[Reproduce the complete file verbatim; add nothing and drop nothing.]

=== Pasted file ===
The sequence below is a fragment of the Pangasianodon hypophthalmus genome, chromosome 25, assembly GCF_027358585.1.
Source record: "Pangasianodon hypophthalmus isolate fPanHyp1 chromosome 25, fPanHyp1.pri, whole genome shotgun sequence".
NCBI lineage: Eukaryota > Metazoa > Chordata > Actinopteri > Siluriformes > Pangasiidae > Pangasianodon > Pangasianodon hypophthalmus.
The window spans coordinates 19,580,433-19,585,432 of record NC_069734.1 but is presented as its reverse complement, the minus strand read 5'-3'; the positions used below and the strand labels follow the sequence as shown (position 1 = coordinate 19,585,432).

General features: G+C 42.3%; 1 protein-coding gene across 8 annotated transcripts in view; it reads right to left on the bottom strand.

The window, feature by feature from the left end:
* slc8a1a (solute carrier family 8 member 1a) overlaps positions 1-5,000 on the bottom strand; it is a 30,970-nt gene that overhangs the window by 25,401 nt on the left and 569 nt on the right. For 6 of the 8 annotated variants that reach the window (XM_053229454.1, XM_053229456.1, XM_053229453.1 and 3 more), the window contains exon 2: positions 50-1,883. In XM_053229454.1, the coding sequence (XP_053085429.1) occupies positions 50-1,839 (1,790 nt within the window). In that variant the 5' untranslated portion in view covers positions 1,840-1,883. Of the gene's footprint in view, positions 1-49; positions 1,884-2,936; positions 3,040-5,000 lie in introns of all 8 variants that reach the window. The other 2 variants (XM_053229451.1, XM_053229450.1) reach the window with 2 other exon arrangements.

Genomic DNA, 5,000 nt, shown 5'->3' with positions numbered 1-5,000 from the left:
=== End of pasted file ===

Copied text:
The sequence below is a fragment of the Pangasianodon hypophthalmus genome, chromosome 25, assembly GCF_027358585.1.
Source record: "Pangasianodon hypophthalmus isolate fPanHyp1 chromosome 25, fPanHyp1.pri, whole genome shotgun sequence".
NCBI lineage: Eukaryota > Metazoa > Chordata > Actinopteri > Siluriformes > Pangasiidae > Pangasianodon > Pangasianodon hypophthalmus.
The window spans coordinates 19,580,433-19,585,432 of record NC_069734.1 but is presented as its reverse complement, the minus strand read 5'-3'; the positions used below and the strand labels follow the sequence as shown (position 1 = coordinate 19,585,432).

General features: G+C 42.3%; 1 protein-coding gene across 8 annotated transcripts in view; it reads right to left on the bottom strand.

The window, feature by feature from the left end:
* slc8a1a (solute carrier family 8 member 1a) overlaps positions 1-5,000 on the bottom strand; it is a 30,970-nt gene that overhangs the window by 25,401 nt on the left and 569 nt on the right. For 6 of the 8 annotated variants that reach the window (XM_053229454.1, XM_053229456.1, XM_053229453.1 and 3 more), the window contains exon 2: positions 50-1,883. In XM_053229454.1, the coding sequence (XP_053085429.1) occupies positions 50-1,839 (1,790 nt within the window). In that variant the 5' untranslated portion in view covers positions 1,840-1,883. Of the gene's footprint in view, positions 1-49; positions 1,884-2,936; positions 3,040-5,000 lie in introns of all 8 variants that reach the window. The other 2 variants (XM_053229451.1, XM_053229450.1) reach the window with 2 other exon arrangements.

Genomic DNA, 5,000 nt, shown 5'->3' with positions numbered 1-5,000 from the left: